It’s all about the altitude. Nothing improves my attitude like a little good old fashioned altitude. Air under me, a vista, and a bit of solitude.
My only regret on my most recent trip up this mountain is I didn’t take advantage of the very clear skies to attempt star trails. On the other hand, the wind was whipping the straps on my pack into my face and other body parts so camera stability was going to be suspect.
I have a huge backlog of creative ideas from this pinnacle at the South Eastern Edge of the San Francisco Bay. The place is called Mission Peak Preserve and it is for me an absolute jewel. It’s existence is a testament to the vision that some have pursued in keeping parts of this very urban area natural and rugged, and the generosity of many landowners to contribute large expanses of hilly and mountainous terrain into eternal naturalness.
This also happens to be one of the few wilderness areas that is open after sunset – until 10 pm in fact. Nothing quite prepares you to watch the fading glow of a fiery sunset be slowly replaced by hundreds of thousands of shimmering man made lights.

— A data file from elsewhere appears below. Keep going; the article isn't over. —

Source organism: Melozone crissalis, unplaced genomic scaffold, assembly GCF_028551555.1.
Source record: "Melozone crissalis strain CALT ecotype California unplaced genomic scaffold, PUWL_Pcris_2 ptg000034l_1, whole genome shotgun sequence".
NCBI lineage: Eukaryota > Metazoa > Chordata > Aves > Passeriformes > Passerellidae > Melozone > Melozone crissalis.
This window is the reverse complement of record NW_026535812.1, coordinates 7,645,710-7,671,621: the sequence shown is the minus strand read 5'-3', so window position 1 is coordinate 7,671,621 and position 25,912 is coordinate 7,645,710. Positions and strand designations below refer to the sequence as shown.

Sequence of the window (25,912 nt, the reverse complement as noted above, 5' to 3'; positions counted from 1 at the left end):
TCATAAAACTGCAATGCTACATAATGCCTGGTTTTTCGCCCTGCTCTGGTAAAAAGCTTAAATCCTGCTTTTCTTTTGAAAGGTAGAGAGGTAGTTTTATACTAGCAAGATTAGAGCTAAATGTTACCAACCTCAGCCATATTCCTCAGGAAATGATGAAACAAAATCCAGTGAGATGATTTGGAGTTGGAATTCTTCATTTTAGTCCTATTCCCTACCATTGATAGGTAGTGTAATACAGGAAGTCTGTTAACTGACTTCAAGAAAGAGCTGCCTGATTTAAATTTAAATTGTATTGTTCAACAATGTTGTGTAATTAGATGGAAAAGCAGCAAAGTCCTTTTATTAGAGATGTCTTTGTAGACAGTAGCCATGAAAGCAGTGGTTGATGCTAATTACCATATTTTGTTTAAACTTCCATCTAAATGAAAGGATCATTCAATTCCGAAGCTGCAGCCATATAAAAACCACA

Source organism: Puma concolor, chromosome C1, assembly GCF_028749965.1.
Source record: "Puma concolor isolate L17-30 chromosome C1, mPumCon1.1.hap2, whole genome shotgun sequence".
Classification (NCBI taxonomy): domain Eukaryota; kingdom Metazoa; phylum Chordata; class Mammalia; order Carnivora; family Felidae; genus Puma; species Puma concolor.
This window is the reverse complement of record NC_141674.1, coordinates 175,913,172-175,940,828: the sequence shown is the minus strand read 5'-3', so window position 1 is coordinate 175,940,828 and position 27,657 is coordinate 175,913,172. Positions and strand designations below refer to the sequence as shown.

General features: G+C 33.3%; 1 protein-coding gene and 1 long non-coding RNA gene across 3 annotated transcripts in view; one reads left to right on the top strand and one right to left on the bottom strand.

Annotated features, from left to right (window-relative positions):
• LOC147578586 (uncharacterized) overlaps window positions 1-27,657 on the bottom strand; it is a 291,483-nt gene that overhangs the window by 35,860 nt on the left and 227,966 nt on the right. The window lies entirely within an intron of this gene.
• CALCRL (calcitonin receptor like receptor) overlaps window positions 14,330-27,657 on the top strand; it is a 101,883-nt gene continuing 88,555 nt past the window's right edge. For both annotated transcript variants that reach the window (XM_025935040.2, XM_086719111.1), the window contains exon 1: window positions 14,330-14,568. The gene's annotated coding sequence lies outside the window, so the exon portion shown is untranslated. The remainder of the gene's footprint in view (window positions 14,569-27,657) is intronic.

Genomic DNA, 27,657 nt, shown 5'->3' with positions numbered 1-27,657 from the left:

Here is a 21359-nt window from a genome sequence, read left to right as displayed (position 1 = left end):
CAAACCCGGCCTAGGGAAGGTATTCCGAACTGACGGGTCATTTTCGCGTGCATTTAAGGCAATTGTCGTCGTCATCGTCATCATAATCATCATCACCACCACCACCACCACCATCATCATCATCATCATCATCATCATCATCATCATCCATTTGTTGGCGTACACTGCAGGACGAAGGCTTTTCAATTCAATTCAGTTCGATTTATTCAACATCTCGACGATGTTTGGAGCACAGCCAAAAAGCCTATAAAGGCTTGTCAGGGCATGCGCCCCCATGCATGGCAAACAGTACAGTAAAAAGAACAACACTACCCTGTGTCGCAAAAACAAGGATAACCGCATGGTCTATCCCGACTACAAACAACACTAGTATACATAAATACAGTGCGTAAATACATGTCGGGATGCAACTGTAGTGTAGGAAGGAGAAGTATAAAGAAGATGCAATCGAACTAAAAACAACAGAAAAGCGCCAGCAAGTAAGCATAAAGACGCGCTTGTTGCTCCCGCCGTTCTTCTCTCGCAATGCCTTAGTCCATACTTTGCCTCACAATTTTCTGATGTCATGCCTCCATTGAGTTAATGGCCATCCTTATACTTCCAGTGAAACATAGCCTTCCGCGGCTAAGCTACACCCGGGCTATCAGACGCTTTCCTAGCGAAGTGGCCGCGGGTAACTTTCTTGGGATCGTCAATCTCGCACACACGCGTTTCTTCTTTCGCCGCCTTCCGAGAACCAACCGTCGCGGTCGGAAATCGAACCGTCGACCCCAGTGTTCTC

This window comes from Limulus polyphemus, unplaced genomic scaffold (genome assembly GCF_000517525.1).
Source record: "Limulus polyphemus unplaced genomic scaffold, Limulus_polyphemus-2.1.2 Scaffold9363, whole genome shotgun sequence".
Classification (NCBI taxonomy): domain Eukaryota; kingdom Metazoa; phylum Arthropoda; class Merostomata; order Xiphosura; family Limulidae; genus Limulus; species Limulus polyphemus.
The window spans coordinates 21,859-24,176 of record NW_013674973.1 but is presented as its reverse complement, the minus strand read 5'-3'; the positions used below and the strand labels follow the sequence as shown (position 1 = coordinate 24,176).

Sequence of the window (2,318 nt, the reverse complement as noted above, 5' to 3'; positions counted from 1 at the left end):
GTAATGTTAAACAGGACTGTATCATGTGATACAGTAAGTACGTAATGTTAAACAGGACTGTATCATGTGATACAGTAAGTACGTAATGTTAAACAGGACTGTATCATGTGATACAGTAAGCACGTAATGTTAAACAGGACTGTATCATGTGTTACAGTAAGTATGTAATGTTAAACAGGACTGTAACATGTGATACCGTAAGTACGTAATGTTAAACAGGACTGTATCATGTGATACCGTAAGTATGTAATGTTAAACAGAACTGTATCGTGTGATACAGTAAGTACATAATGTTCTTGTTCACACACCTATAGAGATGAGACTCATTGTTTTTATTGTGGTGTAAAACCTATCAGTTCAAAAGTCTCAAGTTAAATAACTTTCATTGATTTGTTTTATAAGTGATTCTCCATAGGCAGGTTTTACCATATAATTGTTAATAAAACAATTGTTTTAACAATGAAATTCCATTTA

It helps that it takes some serious, well intentioned effort to gain the altitude. A steep trail awaits you no matter which direction you approach from. And the reward for your sweat is a view with solitude since many hikers scurry down the mountain as soon as the sun dips below the horizon… long before the best color and the spreading man made light improves the view.
Some co-workers and Night Photographers set out with me for the Hang Glider Launch Area on Mission Peak. Why this area? Why not? I’ve been all over Mission Peak, but never at this area for sunset. It’s about 700 feet lower in elevation than the summit, but it allows a 180 degree view of the San Francisco Bay, including downtown San Jose (not this direction, of course). However there is not a lot of interesting foreground here as it is gently sloping.
The road along the foothill at the right is Mission Boulevard. On the distant horizon is Mt. Tamalpais which is in Marin County across the Golden Gate Bridge – 47.5 miles from this location.
In the foreground with noticeably different colored lights is Ohlone College.
© Copyright 2011, Steven Christenson
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